To date, President Obama's nominations to key defense postings have been mostly pragmatic, starting at the top with the retention of Secretary Gates. However, in the instance of Philip Coyle -- nominated to fill the associate director of national security and international affairs spot in the Office of Science and Technology Policy-- the administration whiffed. Coyle, a long time opponent of ballistic missile defense (dating back to Reagan's SDI days), is an ideologue whose appointment could prove harmful to U.S. security.
Coyle claims that missile defense is a "theology, not a technology." He's argued, steadily, that BMD systems are useless against countermeasures like chaff and maneuverable warheads, and that testing failures in certain systems renders the technology obsolete. In 2006, just prior to North Korea test firing a volley of ballistic missiles, Coyle wrote:
The ground-based system hasn't had a successful flight intercept test in four years. In the two most recent attempts, the interceptor never got off the ground and failed to leave its silo. And in the only other recent attempt, the kill vehicle - the pointy-end of the interceptor - failed to separate from its booster and missed its target.
A question the press might ask President Bush is, "So long as you resist face-to-face meetings with North Korea, aren't you just giving them more time to develop a missile that can reach the U.S.?"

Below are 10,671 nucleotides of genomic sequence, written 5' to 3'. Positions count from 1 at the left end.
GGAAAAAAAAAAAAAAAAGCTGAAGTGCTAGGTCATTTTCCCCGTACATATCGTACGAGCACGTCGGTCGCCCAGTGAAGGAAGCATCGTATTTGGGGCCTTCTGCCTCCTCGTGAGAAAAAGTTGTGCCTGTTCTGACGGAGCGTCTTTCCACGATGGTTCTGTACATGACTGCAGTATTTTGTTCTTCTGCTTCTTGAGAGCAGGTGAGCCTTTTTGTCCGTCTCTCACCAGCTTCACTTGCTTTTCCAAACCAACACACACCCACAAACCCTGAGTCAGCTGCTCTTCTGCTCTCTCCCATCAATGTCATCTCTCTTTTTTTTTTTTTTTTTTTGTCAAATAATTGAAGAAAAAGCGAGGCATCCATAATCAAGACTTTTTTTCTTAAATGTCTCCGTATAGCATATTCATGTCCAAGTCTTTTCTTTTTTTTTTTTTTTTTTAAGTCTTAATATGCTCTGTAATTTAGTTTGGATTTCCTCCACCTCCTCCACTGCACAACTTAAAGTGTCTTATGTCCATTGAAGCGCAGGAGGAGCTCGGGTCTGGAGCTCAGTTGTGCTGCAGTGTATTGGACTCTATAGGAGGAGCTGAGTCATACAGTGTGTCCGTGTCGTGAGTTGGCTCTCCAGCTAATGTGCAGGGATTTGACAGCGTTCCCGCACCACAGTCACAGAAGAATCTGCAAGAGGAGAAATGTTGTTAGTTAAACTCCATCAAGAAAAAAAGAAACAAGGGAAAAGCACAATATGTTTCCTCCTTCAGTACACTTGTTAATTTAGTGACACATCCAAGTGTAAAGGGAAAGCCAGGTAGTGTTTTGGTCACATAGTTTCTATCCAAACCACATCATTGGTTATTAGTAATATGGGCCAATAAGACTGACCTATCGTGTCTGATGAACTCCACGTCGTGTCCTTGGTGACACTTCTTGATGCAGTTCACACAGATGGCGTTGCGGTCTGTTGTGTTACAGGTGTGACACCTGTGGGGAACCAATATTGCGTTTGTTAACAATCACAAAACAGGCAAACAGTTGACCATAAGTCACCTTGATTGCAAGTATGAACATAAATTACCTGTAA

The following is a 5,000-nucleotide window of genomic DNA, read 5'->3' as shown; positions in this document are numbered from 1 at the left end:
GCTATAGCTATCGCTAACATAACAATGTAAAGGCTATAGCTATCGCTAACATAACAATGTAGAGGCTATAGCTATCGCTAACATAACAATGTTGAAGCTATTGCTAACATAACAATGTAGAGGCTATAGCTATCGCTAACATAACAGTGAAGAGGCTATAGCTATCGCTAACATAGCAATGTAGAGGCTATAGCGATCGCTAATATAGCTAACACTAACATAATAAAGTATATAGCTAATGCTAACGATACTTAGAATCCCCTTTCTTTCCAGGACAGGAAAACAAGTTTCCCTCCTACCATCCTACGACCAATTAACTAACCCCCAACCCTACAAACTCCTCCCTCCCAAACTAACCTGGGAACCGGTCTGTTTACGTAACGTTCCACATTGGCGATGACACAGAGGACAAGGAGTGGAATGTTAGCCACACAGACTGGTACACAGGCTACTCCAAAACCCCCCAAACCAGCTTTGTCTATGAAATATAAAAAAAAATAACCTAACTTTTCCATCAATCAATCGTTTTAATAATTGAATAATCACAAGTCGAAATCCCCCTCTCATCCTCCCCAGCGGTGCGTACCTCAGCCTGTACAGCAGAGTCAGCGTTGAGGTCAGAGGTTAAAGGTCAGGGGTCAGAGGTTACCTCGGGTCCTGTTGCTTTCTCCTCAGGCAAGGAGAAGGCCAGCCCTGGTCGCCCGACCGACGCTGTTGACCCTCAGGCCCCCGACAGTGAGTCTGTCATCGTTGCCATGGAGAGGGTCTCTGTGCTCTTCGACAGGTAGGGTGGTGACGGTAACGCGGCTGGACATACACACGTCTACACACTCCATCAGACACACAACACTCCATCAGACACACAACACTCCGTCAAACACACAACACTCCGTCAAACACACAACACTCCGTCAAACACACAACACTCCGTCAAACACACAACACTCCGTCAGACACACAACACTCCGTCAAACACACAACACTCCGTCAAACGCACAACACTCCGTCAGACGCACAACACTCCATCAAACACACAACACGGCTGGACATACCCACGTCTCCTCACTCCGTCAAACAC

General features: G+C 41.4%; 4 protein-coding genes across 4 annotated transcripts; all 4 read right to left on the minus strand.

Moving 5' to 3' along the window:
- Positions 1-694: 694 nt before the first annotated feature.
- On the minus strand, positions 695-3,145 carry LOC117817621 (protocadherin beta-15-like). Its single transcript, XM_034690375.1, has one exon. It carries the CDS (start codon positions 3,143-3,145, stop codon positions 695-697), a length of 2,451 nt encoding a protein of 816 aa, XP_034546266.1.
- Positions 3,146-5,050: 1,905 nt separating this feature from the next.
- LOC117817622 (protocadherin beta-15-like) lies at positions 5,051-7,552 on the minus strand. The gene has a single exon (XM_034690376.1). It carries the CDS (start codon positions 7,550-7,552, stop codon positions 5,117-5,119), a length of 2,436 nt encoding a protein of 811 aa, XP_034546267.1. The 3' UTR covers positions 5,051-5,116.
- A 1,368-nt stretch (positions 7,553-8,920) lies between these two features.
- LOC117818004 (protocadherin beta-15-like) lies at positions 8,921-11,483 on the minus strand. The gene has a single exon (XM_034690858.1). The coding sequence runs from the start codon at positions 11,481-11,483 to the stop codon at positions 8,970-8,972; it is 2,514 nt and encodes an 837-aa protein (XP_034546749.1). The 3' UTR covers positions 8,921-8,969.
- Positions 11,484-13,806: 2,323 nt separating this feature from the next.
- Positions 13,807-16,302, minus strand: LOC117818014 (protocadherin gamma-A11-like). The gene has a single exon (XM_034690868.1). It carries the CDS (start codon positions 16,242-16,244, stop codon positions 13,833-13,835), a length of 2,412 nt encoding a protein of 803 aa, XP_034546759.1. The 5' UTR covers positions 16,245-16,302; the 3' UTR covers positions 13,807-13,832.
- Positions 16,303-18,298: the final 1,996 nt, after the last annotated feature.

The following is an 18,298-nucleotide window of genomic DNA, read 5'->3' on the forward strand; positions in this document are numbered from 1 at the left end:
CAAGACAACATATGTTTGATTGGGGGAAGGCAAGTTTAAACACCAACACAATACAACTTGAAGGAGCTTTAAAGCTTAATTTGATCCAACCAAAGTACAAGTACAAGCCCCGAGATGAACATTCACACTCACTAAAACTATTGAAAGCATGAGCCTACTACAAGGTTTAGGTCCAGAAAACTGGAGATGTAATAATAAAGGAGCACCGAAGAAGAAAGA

Or to put it differently, "Mr. President, which do you think will take longer: North Korea to develop a missile that can reach the U.S.? Or the U.S. to develop a missile defense we can rely on?"
A fair question. Despite an aggressive long range missile program, North Korea has yet to launch a missile that can reach Hawaii, much less the continental United States. Meanwhile, there have been successful tests of the RIM-161 SM-3 interceptor, the airborne laser, the ground-based mid course interceptor, and the theater high-altitude area defense system. But instead of retracting after completely misreading North Korean v. U.S. development capabilities, he switched tactics, claiming in House testimony that deterrence assures us that North Korea would never attack the south, Japan, or the United States. In the same testimony, Coyle -- despite a series of successful tests -- clung to the very same talking point he used almost a decade earlier -- that BMD is questionable technology which isn't worth the money or resources.
If theology has crept into the missile defense debate, Coyle is the high priest of nay saying. There's an inherent danger in placing ideologues, particularly those in favor of treaties which negotiate away U.S. security, in high level defense posts. Ballistic missile defense, whether it is Obama's clumsily handled "phased, adaptive" approach or the robust system originally conceived by the Bush administration, will be our first, second, and third lines of defense as more nations develop long range missiles. Coyle's long, steadfast opposition to badly needed defensive systems, and his refusal to bend even when geo-political events dictate, make him a highly dubious candidate for such a critical White House position.